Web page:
Overview stories

01- The grave findings of my ancestor Kan Keng Tiong and the phenomenon of Mandarins in Dutch East Indies

02- The mass grave

03- Djakarta, Jalan Teuku Umar 15, the last house of H.H. Kan

04- The number on the yellow Universitas Indonesia jacket

05- The Amateur Orchestra of Djakarta

06- General Destruction Corps

07- The Chinese Tea Lords

08- The ancestoral altars of the Kan-Han-Tan clan

09- The coffin of great grandmother Thung Leng Nio as an example of a traditional Chinese coffin

10- Tan Goan Piauw and Thung Leng Nio

11- Villa Mei Ling is an historic building for Dutch India

12- Tan Tjoen Lee and Han Tek Nio-

13- Kan Keng Tjong overview

14- Desiree Tan (Hoei Nio)

15- Bommeltje

16- H.L.L.Kan and the opium and salt regie in Dutch India

17- Music in my family

18- Gedong Dalam a Paladio villa in Dutch East Indies

19- Ferry Tan's death and the failed cover-up of the s.s. Insulinde

20-The disappeared Compagnie Seepers of the City Guard of Batavia

21- Han Oen Lee en Kan Oe Nio

22- Ganti Nama,the compulsory name change imposed on Chinese Indonesian citizens and other racial laws in Indonesia




05 The Djakarta Amateur Orchestra



This story demonstrates how quickly a triumph can be turned into a nightmare just due to a coup d’état.


The Djakarta Amateur Orchestra (DAO)

The photo shows the Djakarta Amateur Orchestra on 15 October 1964. My father and I, seated in the second row in the middle, play the cello in the orchestra. Standing in front from left to the right are the solo violinist Lie Eng Liong (Adidharma), Irawati Soediarso a pianist and Oey Tjong Lee (Rudy Laban) a pianist. With thanks to Irmajanti Muliadi a cousin of Lie Eng Liong for the correct names. Irawati Soediarso played together with Oey Tjong Lee the concert for 2 piano’s of W.A. Mozart. The conductor was Lie Eng Liong. Lie Eng Liong played the violin in the violin concert of Max Bruch, and Oey Tjiong Lee was then the conductor.
Lie Eng Liong was in general the conductor of the orchestra since 1960. 

amateurorkest Djakarta

-click on photo above to enlarge,opens in a new page-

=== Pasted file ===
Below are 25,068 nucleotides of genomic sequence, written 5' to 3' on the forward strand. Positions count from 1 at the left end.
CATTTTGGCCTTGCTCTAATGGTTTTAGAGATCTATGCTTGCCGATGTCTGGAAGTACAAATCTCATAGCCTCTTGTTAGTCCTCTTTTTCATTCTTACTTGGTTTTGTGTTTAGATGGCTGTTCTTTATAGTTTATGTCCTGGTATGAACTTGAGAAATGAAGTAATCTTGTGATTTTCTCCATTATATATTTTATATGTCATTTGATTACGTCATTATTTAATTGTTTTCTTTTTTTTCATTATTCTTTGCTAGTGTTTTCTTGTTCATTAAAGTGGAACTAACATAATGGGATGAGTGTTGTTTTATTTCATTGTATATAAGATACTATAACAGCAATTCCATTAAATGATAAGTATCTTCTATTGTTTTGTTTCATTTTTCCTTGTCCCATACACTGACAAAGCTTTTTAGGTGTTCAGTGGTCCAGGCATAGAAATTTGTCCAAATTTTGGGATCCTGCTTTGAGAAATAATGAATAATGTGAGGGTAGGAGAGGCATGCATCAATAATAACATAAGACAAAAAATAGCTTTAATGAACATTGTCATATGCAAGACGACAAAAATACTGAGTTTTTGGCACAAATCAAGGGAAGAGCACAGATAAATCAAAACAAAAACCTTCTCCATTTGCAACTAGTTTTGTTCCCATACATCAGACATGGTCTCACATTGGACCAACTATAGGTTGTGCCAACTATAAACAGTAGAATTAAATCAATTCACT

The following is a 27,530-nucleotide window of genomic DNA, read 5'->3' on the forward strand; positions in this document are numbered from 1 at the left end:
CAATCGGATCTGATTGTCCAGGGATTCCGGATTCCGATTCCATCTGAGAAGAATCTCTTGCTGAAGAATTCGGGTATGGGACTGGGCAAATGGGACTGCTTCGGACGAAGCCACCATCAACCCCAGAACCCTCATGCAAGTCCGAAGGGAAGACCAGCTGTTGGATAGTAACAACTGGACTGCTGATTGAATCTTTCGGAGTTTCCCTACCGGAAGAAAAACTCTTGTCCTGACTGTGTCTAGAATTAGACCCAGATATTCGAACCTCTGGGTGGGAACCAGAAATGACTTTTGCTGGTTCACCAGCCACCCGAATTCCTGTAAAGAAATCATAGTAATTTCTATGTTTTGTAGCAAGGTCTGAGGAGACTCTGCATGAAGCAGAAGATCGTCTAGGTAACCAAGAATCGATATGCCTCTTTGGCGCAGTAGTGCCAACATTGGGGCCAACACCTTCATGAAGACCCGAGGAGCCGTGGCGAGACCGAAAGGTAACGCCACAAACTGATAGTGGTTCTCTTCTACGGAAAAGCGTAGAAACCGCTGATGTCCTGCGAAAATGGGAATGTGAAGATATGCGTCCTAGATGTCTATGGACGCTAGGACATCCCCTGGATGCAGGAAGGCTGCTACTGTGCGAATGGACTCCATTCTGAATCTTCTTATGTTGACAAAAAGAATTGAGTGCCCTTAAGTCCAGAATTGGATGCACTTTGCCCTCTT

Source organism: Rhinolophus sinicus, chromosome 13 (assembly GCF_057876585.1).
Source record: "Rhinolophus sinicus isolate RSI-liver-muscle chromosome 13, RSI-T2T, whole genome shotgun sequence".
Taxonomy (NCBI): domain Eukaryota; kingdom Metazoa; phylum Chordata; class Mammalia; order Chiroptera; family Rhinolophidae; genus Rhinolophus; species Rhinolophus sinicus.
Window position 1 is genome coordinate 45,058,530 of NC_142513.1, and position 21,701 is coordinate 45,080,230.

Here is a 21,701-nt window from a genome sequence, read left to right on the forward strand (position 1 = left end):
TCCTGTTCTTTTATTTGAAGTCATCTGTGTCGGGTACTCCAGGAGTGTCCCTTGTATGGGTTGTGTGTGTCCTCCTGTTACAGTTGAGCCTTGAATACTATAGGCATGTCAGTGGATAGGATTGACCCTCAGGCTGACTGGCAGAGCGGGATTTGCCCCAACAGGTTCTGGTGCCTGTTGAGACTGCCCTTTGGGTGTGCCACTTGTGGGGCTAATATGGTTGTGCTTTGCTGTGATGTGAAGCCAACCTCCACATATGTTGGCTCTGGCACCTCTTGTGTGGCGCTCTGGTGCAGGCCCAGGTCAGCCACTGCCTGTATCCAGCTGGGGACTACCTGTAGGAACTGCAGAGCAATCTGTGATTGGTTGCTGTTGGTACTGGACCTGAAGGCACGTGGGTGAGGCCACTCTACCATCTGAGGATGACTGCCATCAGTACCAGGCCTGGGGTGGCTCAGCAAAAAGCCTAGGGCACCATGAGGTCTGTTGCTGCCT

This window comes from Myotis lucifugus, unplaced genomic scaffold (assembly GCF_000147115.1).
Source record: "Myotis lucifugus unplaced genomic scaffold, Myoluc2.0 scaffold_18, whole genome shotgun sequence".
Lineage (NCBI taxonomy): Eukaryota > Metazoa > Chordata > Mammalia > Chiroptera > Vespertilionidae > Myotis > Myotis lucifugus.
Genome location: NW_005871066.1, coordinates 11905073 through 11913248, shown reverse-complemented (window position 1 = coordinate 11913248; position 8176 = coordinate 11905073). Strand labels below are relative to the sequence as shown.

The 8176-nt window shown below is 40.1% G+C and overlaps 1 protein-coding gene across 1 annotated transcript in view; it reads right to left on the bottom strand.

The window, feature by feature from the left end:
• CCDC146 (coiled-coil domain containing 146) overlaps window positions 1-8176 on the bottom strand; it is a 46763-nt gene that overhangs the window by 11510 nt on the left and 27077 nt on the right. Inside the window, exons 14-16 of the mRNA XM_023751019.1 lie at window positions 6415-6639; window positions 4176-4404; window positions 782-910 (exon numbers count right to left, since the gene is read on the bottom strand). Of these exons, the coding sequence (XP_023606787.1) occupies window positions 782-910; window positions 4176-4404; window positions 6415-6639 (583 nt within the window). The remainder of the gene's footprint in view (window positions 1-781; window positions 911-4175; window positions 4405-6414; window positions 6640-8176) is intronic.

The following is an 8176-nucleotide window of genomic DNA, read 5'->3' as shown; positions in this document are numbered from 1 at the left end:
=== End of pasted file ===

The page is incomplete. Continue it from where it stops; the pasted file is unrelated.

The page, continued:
Sy en vader

At the time of the photo, the orchestra was at the height of its success. What started as a small chamber orchestra, which fitted into the front part of our house at Djalan Teuku Umar
13 for the rehearsals, had developed into a full symphony orchestra and a choir
during the fifteen years of its existence. The largest increase of members took place
in the final five years and was mainly due to the financial and organizational support
of BAPERKI (Badan Permusjawaratan Kewarganegaraan Indonesia), a mass
organization striving to integrate various ethnic groups into the Indonesian society.
It had no political intention favoring left or right. During those final years however the
People’s Republic of China tried to get a hold on the orchestra, its members were
frequently invited to events at the embassy.
By 15 October 1964, the orchestra had grown to a proportion that exceeded the
capacity of its regular concert venue, the “Gedung Kesenian” in Jakarta (also known
as “Schouwburg Weltevreden”), and the concert had to be performed in the “Gelora
Bung Karno Stadion”, the main stadium of the Senayan sports complex.
The orchestra’s members were predominantly Chinese Indonesian musicians. The choir
members were all Chinese, either members of the BAPERKI University (Universitas
Res Publica) or members of the Chinese Embassy. The concert was a great success
and a broadcast on national TV resulted in a situation in which orchestra members were recognized and praised in public.